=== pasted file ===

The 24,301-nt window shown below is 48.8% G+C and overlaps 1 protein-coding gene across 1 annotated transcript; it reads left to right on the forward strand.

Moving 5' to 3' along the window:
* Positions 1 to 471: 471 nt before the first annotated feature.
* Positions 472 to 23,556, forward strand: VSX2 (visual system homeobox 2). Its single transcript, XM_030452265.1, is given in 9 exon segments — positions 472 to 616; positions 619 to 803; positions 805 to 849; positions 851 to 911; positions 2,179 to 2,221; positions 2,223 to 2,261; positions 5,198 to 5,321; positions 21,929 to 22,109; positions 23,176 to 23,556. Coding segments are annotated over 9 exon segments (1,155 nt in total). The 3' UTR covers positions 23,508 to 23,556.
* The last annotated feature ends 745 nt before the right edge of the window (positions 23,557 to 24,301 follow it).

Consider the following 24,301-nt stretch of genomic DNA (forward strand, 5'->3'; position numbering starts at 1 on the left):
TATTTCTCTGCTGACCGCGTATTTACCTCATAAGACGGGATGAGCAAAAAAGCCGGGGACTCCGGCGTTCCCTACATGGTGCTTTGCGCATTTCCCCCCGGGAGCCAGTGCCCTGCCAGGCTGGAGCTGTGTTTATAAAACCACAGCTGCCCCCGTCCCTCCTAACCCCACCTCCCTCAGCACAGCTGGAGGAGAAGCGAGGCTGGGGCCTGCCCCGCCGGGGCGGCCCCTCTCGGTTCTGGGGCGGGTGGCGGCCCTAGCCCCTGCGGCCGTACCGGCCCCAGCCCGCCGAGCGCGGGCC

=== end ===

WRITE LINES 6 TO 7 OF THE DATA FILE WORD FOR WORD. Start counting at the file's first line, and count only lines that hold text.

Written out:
Consider the following 24,301-nt stretch of genomic DNA (forward strand, 5'->3'; position numbering starts at 1 on the left):
TATTTCTCTGCTGACCGCGTATTTACCTCATAAGACGGGATGAGCAAAAAAGCCGGGGACTCCGGCGTTCCCTACATGGTGCTTTGCGCATTTCCCCCCGGGAGCCAGTGCCCTGCCAGGCTGGAGCTGTGTTTATAAAACCACAGCTGCCCCCGTCCCTCCTAACCCCACCTCCCTCAGCACAGCTGGAGGAGAAGCGAGGCTGGGGCCTGCCCCGCCGGGGCGGCCCCTCTCGGTTCTGGGGCGGGTGGCGGCCCTAGCCCCTGCGGCCGTACCGGCCCCAGCCCGCCGAGCGCGGGCC